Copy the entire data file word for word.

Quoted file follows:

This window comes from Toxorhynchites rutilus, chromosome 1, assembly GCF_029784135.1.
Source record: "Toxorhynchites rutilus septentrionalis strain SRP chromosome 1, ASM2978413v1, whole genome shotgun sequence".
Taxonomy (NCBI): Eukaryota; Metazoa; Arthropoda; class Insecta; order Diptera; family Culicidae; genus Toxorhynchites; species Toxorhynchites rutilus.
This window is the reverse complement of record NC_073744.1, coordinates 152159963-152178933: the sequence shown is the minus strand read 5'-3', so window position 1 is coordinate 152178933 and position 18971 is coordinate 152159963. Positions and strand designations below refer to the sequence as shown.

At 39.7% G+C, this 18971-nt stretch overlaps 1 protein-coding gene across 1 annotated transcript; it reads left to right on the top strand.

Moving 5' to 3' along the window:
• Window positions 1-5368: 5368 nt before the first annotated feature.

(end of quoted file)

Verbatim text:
This window comes from Toxorhynchites rutilus, chromosome 1, assembly GCF_029784135.1.
Source record: "Toxorhynchites rutilus septentrionalis strain SRP chromosome 1, ASM2978413v1, whole genome shotgun sequence".
Taxonomy (NCBI): Eukaryota; Metazoa; Arthropoda; class Insecta; order Diptera; family Culicidae; genus Toxorhynchites; species Toxorhynchites rutilus.
This window is the reverse complement of record NC_073744.1, coordinates 152159963-152178933: the sequence shown is the minus strand read 5'-3', so window position 1 is coordinate 152178933 and position 18971 is coordinate 152159963. Positions and strand designations below refer to the sequence as shown.

At 39.7% G+C, this 18971-nt stretch overlaps 1 protein-coding gene across 1 annotated transcript; it reads left to right on the top strand.

Moving 5' to 3' along the window:
• Window positions 1-5368: 5368 nt before the first annotated feature.